Employers and insurers are increasing the extent to which patients are required to pay a portion of the health care expenditures they incur. The most common form of cost sharing is the deductible, which requires that the patient cover a specified amount in annual out-of-pocket payments before the insurer begins to pay.2,15 Deductibles have been associated with reductions in adherence to physician prescriptions and evidence-based care processes.16,17 Partly in response, some employers are developing cost-sharing designs that adopt principles of reference pricing from European pharmaceutical purchasing.3
Under reference pricing, the employer or insurer establishes a maximum that will be paid for a particular test or treatment, typically choosing a value between the median and the 80th percentile in the distribution of prices in the local market. Patients who select a facility charging below that threshold receive full coverage, but those who select one charging above the reference limit must pay the full difference themselves. Reference pricing does not target the decision to seek care but rather the decision of where to seek care.
This study analyzed the association between reference pricing, patient choices, and prices paid for in vitro diagnostic tests. Program effects were measured after adjusting for changes in test mix and patient demographics. They were adjusted for changes in the broader laboratory market, as reflected in the comparison group of enrollees in the nation’s largest private health insurer.
This analysis is not without limitations. We were not able to obtain data on the total number of Safeway employees and Anthem enrollees in each year but only on those using laboratory services (for which a reimbursement claim was made). We therefore were unable to ascertain the association, if any, between implementation of reference pricing and the probability that a patient decides to obtain a test. There is no strong reason to believe that reference pricing will affect decisions over whether to seek care, as distinct from decisions of where to seek care, since the program offers good coverage at laboratories charging prices below the reference limit. Nevertheless, we were unable to test for any association.
The reference price program reduced spending on the 285 laboratory tests included in this study by $2.57 million over 3 years compared with what would have been paid had the prices continued to reflect the broader market, with the benefits accruing to both employees and the employer. Under the assumption that the savings to Safeway and its employees were similar for the laboratory tests not included in this study, one would multiply the $2.57 million in estimated savings by the inverse of the fraction of total spending devoted to the tests included in this study (0.63). This creates at total estimated savings from reference pricing for laboratory tests of $4.08 million.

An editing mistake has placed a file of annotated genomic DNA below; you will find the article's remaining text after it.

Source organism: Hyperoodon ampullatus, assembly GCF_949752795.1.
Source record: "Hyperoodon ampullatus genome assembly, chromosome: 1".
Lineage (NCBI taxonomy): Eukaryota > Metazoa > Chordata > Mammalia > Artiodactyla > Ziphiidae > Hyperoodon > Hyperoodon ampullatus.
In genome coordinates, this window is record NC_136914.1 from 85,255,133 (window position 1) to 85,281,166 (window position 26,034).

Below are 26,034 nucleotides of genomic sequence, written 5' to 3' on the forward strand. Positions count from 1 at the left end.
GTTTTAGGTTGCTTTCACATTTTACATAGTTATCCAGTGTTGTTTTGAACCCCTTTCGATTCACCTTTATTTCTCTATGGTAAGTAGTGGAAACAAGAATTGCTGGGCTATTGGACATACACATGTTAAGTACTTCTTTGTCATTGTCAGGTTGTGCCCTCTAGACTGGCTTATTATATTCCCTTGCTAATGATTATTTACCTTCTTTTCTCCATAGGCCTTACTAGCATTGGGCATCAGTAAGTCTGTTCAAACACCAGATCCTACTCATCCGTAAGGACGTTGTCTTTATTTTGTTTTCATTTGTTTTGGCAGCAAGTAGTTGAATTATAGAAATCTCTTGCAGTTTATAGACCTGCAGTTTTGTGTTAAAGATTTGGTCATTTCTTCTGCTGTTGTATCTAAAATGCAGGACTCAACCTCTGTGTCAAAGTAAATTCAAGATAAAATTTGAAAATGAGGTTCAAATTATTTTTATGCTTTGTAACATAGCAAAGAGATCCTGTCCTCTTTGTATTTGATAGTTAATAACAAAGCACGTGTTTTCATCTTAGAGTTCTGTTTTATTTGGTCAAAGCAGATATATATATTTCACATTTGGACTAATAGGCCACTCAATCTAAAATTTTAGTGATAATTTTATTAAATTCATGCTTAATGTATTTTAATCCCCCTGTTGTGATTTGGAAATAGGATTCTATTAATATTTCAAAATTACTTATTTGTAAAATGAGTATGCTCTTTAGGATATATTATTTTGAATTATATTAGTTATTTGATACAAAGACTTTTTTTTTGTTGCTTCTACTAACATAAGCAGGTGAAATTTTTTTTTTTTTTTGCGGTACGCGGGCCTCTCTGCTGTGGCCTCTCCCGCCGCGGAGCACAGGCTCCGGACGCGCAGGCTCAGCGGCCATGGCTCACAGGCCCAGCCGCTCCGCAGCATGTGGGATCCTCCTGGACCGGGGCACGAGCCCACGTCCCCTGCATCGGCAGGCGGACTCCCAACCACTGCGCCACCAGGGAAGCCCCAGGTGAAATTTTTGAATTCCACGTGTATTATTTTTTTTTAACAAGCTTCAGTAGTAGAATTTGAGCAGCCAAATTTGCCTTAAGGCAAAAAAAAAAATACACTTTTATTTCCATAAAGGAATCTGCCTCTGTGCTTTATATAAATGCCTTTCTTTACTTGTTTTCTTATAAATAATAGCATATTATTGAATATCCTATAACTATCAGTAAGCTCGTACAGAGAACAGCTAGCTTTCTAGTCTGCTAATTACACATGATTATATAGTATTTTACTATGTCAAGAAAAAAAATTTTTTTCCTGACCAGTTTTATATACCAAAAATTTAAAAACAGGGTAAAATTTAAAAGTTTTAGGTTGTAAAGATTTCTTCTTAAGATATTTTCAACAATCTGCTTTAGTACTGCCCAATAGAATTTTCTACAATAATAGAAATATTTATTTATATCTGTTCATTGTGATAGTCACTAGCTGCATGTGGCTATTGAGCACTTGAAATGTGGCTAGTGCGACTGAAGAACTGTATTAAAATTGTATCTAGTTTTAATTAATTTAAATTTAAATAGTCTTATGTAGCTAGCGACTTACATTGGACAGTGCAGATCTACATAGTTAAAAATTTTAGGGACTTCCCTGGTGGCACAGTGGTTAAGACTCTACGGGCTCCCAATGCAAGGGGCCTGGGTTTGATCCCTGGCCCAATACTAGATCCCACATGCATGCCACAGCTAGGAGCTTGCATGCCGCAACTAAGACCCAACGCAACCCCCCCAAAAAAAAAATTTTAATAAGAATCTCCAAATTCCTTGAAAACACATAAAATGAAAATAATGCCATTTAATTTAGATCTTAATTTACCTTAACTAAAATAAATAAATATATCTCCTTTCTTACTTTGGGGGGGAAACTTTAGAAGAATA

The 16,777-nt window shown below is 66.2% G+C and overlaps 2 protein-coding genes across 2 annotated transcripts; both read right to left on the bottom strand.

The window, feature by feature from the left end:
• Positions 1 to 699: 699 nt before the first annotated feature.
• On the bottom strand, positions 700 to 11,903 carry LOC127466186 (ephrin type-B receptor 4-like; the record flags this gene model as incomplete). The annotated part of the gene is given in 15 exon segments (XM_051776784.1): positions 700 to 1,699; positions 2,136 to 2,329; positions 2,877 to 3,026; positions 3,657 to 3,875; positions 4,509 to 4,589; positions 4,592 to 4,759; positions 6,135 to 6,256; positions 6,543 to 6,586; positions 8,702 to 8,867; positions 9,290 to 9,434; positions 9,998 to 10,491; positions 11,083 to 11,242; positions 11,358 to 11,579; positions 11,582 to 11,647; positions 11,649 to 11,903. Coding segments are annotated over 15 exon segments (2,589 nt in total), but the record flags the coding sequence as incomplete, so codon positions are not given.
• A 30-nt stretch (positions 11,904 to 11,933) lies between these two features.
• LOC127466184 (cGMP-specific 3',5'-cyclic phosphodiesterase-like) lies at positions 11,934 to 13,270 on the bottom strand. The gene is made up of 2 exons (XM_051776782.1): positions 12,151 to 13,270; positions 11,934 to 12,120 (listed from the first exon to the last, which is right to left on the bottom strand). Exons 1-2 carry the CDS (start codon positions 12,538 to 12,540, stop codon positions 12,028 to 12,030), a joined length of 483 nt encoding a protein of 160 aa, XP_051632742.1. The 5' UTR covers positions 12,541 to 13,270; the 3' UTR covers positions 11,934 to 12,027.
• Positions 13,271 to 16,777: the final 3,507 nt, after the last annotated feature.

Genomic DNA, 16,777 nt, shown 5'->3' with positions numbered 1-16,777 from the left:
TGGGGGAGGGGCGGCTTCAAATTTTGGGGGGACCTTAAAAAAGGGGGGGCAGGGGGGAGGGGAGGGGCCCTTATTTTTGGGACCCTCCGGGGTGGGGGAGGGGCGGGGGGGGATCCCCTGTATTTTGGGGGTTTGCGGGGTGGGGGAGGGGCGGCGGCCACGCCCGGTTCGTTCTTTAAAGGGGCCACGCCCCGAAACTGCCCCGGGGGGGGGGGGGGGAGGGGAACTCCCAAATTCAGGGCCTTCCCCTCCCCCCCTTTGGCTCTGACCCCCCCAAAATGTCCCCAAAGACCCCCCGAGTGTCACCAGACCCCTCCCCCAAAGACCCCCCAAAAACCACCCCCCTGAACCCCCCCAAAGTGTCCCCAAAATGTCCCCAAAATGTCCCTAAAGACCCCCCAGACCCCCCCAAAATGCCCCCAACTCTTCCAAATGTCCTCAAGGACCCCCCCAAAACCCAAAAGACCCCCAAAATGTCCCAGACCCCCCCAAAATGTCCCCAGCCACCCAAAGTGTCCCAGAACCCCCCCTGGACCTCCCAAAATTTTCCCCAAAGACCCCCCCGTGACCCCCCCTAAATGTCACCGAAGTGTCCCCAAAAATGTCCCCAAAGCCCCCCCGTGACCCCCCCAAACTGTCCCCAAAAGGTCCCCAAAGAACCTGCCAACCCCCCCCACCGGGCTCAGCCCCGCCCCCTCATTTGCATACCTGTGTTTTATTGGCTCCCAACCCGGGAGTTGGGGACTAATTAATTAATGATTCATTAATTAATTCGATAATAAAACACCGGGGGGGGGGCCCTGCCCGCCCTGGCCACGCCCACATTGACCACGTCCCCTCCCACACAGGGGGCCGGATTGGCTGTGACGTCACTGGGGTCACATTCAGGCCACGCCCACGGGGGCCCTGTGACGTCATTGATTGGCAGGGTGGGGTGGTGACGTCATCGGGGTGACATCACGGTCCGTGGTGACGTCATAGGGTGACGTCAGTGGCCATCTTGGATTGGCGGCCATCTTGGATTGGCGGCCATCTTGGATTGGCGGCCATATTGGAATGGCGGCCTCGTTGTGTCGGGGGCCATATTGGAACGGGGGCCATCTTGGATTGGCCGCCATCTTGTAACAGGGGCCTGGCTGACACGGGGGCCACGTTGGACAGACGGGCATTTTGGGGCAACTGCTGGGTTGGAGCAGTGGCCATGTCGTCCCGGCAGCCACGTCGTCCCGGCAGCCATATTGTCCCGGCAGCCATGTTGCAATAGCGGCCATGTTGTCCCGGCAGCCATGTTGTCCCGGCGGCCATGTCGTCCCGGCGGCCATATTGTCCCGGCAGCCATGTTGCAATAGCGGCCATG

Corresponding Author: James C. Robinson, PhD, School of Public Health, University of California, Berkeley, 247 University Hall, Berkeley, CA 94720-7360 (firstname.lastname@example.org).
Accepted for Publication: April 2, 2016.
Published Online: July 25, 2016. doi:10.1001/jamainternmed.2016.2492.
Author Contributions: Dr Robinson had full access to all of the data in the study and takes responsibility for the integrity of the data and the accuracy of the data analysis.
Study concept and design: Robinson, Whaley, Brown.
Acquisition, analysis, or interpretation of data: Robinson, Whaley, Brown.
Drafting of the manuscript: Whaley.
Critical revision of the manuscript for important intellectual content: Robinson, Whaley, Brown.
Statistical analysis: Whaley.
Obtained funding: Robinson, Brown.
Administrative, technical, or material support: Robinson, Whaley, Brown.
Conflict of Interest Disclosures: None reported.
Funding/Support: This research was funded by the Robert Wood Johnson Foundation, grant 71870.
Role of the Funder/Sponsor: The Robert Wood Johnson Foundation had no role in the design and conduct of the study; collection, management, analysis, and interpretation of the data; preparation, review, or approval of the manuscript; and decision to submit the manuscript for publication.